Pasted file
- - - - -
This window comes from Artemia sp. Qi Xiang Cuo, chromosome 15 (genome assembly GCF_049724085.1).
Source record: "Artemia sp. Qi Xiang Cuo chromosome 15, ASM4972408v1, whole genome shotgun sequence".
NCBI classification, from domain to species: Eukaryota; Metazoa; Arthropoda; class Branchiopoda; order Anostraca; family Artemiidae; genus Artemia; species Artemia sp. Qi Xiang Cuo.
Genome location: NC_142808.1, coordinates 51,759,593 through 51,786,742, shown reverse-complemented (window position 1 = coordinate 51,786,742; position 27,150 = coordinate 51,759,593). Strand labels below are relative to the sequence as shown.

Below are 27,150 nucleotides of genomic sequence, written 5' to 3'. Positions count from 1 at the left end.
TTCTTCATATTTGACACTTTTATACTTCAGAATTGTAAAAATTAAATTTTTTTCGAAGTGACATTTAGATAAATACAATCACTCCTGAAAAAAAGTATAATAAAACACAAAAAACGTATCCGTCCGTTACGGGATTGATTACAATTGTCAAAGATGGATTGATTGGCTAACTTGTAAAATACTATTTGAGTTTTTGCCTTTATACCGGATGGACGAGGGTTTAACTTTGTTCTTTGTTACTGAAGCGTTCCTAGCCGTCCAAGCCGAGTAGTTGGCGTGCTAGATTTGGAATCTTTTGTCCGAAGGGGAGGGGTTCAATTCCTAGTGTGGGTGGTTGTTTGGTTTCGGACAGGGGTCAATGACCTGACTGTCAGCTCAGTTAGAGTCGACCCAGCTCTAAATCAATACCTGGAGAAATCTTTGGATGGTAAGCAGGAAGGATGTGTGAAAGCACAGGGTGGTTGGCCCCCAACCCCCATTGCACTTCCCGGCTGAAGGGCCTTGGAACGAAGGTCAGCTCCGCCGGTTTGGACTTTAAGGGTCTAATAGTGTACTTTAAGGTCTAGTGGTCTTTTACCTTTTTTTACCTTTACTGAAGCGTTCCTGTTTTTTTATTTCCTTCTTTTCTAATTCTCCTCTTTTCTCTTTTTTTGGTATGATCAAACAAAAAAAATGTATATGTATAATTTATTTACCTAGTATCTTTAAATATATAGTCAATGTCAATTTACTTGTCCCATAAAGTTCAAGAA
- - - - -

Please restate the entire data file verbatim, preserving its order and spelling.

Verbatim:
This window comes from Artemia sp. Qi Xiang Cuo, chromosome 15 (genome assembly GCF_049724085.1).
Source record: "Artemia sp. Qi Xiang Cuo chromosome 15, ASM4972408v1, whole genome shotgun sequence".
NCBI classification, from domain to species: Eukaryota; Metazoa; Arthropoda; class Branchiopoda; order Anostraca; family Artemiidae; genus Artemia; species Artemia sp. Qi Xiang Cuo.
Genome location: NC_142808.1, coordinates 51,759,593 through 51,786,742, shown reverse-complemented (window position 1 = coordinate 51,786,742; position 27,150 = coordinate 51,759,593). Strand labels below are relative to the sequence as shown.

Below are 27,150 nucleotides of genomic sequence, written 5' to 3'. Positions count from 1 at the left end.
TTCTTCATATTTGACACTTTTATACTTCAGAATTGTAAAAATTAAATTTTTTTCGAAGTGACATTTAGATAAATACAATCACTCCTGAAAAAAAGTATAATAAAACACAAAAAACGTATCCGTCCGTTACGGGATTGATTACAATTGTCAAAGATGGATTGATTGGCTAACTTGTAAAATACTATTTGAGTTTTTGCCTTTATACCGGATGGACGAGGGTTTAACTTTGTTCTTTGTTACTGAAGCGTTCCTAGCCGTCCAAGCCGAGTAGTTGGCGTGCTAGATTTGGAATCTTTTGTCCGAAGGGGAGGGGTTCAATTCCTAGTGTGGGTGGTTGTTTGGTTTCGGACAGGGGTCAATGACCTGACTGTCAGCTCAGTTAGAGTCGACCCAGCTCTAAATCAATACCTGGAGAAATCTTTGGATGGTAAGCAGGAAGGATGTGTGAAAGCACAGGGTGGTTGGCCCCCAACCCCCATTGCACTTCCCGGCTGAAGGGCCTTGGAACGAAGGTCAGCTCCGCCGGTTTGGACTTTAAGGGTCTAATAGTGTACTTTAAGGTCTAGTGGTCTTTTACCTTTTTTTACCTTTACTGAAGCGTTCCTGTTTTTTTATTTCCTTCTTTTCTAATTCTCCTCTTTTCTCTTTTTTTGGTATGATCAAACAAAAAAAATGTATATGTATAATTTATTTACCTAGTATCTTTAAATATATAGTCAATGTCAATTTACTTGTCCCATAAAGTTCAAGAA